Daniyal Mueenuddin's In Other Rooms, Other Wonders has been compared to various works by nineteenth-century Russians – especially Turgenev, one of Mueenuddin's influences. Contemporary Pakistan as seen by Mueenuddin is disturbingly reminiscent of Turgenev's Russia -- a place where the impact of Westernization is powerfully destabilizing.
There are also temperamental affinities between Turgenev and Mueenuddin. Belonging to the intelligentsia of a failing state must be conducive to melancholy.
The way Mueenuddin tells it, the Westernized elite of the Punjab like to party, but they treat their servants like serfs. The justice system is mind-bogglingly corrupt, and there's no safety net for the poor. To me it was surprising how little of a role Islam played in the lives of Mueenuddin's characters – the overall impression is of Paksitan as a feudal, patriarchal, yet largely secular state.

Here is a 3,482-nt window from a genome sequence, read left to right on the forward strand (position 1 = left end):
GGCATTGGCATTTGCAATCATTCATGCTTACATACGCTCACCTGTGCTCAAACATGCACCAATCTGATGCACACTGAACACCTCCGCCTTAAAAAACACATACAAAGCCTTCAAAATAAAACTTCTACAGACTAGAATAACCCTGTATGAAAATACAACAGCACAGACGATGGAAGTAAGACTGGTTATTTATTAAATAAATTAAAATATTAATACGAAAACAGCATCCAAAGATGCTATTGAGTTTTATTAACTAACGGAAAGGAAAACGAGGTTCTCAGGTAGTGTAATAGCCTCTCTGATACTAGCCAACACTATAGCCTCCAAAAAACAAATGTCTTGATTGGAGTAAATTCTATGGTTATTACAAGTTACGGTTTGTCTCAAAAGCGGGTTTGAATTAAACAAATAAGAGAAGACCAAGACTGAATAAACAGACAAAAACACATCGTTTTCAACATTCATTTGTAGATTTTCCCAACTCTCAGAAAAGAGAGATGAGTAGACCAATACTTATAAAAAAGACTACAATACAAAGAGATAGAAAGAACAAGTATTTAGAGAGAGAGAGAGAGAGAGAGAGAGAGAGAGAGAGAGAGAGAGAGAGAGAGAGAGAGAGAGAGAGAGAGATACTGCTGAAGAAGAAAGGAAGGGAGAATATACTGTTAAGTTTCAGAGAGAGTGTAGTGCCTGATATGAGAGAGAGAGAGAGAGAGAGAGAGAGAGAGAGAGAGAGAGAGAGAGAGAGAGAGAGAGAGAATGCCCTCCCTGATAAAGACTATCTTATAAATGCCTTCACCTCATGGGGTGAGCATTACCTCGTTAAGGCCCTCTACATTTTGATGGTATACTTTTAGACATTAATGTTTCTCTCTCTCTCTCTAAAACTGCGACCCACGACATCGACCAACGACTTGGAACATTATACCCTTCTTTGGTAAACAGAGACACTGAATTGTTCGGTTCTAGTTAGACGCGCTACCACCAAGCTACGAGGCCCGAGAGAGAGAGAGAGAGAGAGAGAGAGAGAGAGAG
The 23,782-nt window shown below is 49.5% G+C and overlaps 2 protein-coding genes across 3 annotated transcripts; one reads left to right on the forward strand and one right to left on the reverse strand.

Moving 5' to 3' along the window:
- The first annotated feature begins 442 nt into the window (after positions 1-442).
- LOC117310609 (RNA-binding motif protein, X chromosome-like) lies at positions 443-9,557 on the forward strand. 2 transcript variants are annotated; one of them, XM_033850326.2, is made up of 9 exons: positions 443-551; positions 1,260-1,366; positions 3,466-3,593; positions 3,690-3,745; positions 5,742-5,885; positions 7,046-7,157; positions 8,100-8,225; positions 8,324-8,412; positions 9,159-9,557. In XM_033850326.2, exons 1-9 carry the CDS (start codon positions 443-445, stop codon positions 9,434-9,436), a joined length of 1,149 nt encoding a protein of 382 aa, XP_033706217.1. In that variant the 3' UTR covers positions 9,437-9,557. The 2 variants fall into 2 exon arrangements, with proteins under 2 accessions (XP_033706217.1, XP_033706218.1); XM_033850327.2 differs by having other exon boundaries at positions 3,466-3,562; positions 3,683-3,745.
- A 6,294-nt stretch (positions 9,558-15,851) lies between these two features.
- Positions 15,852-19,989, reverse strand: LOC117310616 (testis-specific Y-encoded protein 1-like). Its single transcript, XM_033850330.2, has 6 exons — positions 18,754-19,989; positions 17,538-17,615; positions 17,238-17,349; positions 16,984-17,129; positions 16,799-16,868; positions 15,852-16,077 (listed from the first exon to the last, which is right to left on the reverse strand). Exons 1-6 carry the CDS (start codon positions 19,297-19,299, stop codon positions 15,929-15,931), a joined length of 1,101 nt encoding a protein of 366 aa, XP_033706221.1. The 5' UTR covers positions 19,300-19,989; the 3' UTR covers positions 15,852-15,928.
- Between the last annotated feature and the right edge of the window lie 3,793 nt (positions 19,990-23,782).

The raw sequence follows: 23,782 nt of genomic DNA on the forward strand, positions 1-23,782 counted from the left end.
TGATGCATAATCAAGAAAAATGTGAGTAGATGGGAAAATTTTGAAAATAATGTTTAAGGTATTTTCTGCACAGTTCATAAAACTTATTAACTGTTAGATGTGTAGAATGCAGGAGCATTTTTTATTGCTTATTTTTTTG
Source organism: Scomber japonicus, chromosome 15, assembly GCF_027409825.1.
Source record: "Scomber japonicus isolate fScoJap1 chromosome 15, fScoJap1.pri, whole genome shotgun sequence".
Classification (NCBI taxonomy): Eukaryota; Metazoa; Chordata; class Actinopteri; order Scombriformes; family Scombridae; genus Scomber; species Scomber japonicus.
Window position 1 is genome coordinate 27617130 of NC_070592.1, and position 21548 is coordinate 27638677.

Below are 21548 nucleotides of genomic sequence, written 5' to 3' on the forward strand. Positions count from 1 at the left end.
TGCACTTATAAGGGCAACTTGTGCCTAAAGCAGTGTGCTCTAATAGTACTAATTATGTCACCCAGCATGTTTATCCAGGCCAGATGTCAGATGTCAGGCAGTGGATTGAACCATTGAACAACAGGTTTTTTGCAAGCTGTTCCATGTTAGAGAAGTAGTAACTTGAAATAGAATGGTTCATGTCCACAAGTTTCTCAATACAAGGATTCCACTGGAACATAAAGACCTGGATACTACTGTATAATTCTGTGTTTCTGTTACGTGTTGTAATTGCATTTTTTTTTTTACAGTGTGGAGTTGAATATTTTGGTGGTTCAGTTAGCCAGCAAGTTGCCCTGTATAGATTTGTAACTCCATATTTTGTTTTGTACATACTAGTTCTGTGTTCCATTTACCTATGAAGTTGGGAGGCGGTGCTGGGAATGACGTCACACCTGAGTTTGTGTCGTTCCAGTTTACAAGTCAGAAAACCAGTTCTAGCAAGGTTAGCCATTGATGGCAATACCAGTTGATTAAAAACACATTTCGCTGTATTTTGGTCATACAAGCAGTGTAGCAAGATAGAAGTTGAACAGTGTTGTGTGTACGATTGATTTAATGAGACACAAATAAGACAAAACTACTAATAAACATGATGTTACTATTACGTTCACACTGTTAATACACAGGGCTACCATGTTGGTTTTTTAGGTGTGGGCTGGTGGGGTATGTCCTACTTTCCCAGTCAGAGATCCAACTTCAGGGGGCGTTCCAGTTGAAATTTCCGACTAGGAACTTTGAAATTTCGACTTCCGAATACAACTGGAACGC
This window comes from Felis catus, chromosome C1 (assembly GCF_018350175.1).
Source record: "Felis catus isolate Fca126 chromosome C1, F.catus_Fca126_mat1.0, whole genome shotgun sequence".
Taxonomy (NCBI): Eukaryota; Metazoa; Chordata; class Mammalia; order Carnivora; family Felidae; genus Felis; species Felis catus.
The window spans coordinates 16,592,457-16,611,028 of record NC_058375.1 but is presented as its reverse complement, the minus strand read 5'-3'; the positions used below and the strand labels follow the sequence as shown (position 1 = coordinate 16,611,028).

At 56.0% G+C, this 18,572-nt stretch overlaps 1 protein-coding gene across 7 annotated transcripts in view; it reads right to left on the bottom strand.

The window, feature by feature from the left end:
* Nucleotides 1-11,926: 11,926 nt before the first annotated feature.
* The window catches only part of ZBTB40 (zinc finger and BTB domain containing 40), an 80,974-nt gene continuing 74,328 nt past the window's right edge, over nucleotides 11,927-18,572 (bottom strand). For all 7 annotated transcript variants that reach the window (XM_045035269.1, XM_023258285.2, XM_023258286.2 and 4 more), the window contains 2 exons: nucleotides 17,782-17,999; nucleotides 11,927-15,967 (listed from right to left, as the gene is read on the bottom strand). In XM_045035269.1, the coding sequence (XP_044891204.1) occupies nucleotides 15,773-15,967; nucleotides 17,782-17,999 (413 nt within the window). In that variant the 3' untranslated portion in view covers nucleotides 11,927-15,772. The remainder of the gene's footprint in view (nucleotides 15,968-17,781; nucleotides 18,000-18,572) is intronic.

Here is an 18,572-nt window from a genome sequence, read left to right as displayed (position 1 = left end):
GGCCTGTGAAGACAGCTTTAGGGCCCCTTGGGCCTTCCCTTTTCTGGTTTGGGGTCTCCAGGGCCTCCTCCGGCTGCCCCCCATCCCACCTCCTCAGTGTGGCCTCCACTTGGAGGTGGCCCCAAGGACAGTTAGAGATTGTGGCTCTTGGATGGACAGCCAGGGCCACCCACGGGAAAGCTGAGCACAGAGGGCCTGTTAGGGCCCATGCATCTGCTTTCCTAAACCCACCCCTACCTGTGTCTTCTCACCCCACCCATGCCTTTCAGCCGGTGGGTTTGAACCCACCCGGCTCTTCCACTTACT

“Lily” is my favorite story in the collection, although I'm not sure the ending is fully earned. “A Spoiled Man” is possibly the best story in the collection, and certainly the most depressing.
A story of Mueenuddin's you can read online is “Home." It isn't in In Other Rooms, Other Wonders, but is similarly bitter and poignant.